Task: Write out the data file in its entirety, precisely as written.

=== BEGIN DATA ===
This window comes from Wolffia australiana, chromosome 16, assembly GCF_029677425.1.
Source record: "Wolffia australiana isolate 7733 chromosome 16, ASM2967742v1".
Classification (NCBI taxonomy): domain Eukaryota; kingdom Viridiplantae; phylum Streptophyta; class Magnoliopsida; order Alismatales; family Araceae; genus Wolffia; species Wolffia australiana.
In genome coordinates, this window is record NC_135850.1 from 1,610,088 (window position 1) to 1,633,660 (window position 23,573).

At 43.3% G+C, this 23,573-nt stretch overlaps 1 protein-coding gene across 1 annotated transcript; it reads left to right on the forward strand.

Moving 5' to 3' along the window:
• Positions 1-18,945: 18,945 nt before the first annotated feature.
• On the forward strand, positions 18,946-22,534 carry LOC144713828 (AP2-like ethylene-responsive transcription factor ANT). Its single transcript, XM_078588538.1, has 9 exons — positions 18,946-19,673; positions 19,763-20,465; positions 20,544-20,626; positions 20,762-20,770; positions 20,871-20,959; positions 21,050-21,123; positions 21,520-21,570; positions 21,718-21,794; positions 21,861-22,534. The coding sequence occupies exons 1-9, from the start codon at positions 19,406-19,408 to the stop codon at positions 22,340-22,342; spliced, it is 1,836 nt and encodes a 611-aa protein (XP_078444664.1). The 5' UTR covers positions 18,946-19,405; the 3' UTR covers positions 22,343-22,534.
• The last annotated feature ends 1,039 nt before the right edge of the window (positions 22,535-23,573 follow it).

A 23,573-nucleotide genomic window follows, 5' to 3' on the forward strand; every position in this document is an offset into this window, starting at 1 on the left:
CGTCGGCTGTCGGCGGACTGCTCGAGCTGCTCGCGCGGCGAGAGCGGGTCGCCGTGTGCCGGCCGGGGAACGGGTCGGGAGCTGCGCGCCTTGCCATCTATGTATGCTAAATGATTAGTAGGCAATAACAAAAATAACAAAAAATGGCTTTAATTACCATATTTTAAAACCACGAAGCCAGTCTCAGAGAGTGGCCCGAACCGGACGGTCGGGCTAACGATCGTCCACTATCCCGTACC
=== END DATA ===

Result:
This window comes from Wolffia australiana, chromosome 16, assembly GCF_029677425.1.
Source record: "Wolffia australiana isolate 7733 chromosome 16, ASM2967742v1".
Classification (NCBI taxonomy): domain Eukaryota; kingdom Viridiplantae; phylum Streptophyta; class Magnoliopsida; order Alismatales; family Araceae; genus Wolffia; species Wolffia australiana.
In genome coordinates, this window is record NC_135850.1 from 1,610,088 (window position 1) to 1,633,660 (window position 23,573).

At 43.3% G+C, this 23,573-nt stretch overlaps 1 protein-coding gene across 1 annotated transcript; it reads left to right on the forward strand.

Moving 5' to 3' along the window:
• Positions 1-18,945: 18,945 nt before the first annotated feature.
• On the forward strand, positions 18,946-22,534 carry LOC144713828 (AP2-like ethylene-responsive transcription factor ANT). Its single transcript, XM_078588538.1, has 9 exons — positions 18,946-19,673; positions 19,763-20,465; positions 20,544-20,626; positions 20,762-20,770; positions 20,871-20,959; positions 21,050-21,123; positions 21,520-21,570; positions 21,718-21,794; positions 21,861-22,534. The coding sequence occupies exons 1-9, from the start codon at positions 19,406-19,408 to the stop codon at positions 22,340-22,342; spliced, it is 1,836 nt and encodes a 611-aa protein (XP_078444664.1). The 5' UTR covers positions 18,946-19,405; the 3' UTR covers positions 22,343-22,534.
• The last annotated feature ends 1,039 nt before the right edge of the window (positions 22,535-23,573 follow it).

A 23,573-nucleotide genomic window follows, 5' to 3' on the forward strand; every position in this document is an offset into this window, starting at 1 on the left:
CGTCGGCTGTCGGCGGACTGCTCGAGCTGCTCGCGCGGCGAGAGCGGGTCGCCGTGTGCCGGCCGGGGAACGGGTCGGGAGCTGCGCGCCTTGCCATCTATGTATGCTAAATGATTAGTAGGCAATAACAAAAATAACAAAAAATGGCTTTAATTACCATATTTTAAAACCACGAAGCCAGTCTCAGAGAGTGGCCCGAACCGGACGGTCGGGCTAACGATCGTCCACTATCCCGTACC